|Is this supposed to be funny?|
Why are poverty and murder rates somehow the subject of cruel jokes and derisive laughter? What is so funny about children growing up in conditions that are almost as abysmal as those in un-industrialized nations? Why the hegemony of the North Side? Why the fear and loathing of the South Side and West Side? It makes me feel like Chicago is not a melting pot, but a fractured mosaic made of broken things and the shards of shattered dreams. It is a place that can leave scars. I know people who have left this polarized city and vow to never return. I can understand why.
Who better to combat this ugliness than artists? That is the beauty of Art Block by Block, the theme of this year's Chicago Artists Month. According to the Chicago Department of Cultural Affairs and Special Events, "it explores the impact of artists on Chicago's neighborhoods." I hope that the arts can lead the way in creating events, spaces, and opportunities where diverse groups of people can interact during Chicago Artists Month. Chicago is a city with a lot of history, a lot of baggage, and a lot of metaphorical ghosts that still haunt it to this day. The cathartic nature of art and its willingness to confront difficult truths about humanity and challenge viewers to look at the world with different perspectives can encourage dialogues and connections amongst Chicagoans of every neighborhood. It can provide a window into other cultures and points of view, leading to greater understanding and appreciation (not just tolerance) of people whose backgrounds and life experiences may be very different from one's own.
Not wanting to miss out on the numerous opportunities for artists in this city is the main reason I have decided to stay here despite the negative experiences I've had. I look forward to October now, as I try to see as many galleries, art centers, and studios as possible, venturing into unfamiliar neighborhoods, just as I did many years ago as a girl on the school bus. I think that my long daily commutes prepared me for these city expeditions, and made me curious about what all the busy people I saw each day were doing and where they were going. I was fascinated by the gritty urban landscape and the rugged warehouses and old factories I saw, some of which have now become spaces for artists.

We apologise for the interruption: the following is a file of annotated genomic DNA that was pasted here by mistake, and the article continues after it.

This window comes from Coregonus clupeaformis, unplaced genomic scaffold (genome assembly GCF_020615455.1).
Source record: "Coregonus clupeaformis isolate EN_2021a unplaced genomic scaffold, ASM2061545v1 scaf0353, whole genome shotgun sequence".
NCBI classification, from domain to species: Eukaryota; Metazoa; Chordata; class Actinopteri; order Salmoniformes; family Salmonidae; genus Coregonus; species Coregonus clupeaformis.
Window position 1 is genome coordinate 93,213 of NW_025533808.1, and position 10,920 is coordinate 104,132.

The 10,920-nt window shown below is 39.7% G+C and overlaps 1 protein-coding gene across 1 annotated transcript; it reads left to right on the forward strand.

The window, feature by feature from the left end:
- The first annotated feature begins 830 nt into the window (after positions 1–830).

That some of these gallery and studio spaces even exist is a testament to the progress the city is slowly making. I consider the example of Bridgeport, a neighborhood that, as recently as the late 90's, was the site of violent hate crimes against Black teens. I used to dread going there. But now it is the home of two of my favorite art centers, Zhou B and The Bridgeport Art Center, as well as a few new ones that I also want to visit.
They are just two of the art centers having special events highlighting the work of Chicago based artists. As I have done for the past few years, I plan to attend as many Artists Month events as I can, take pictures, and write about them on here. If you want to see for yourself, you can find out more about all the special events for Chicago Artists Month here:
And if you want to learn more about the history of racial segregation in Chicago, here are some additional resources:
DuSable to Obama: Chicago's Black Metropolis
an excellent 90 minute documentary streaming free from our local PBS station, WTTW. If you have time, check it out.
Making the Second Ghetto: Race and Housing in Chicago 1940-1960 by Arnold R. Hirsch
And for accurate information about the city's neighborhoods, look them up in the Chicago History Museum's Encyclopedia of Chicago.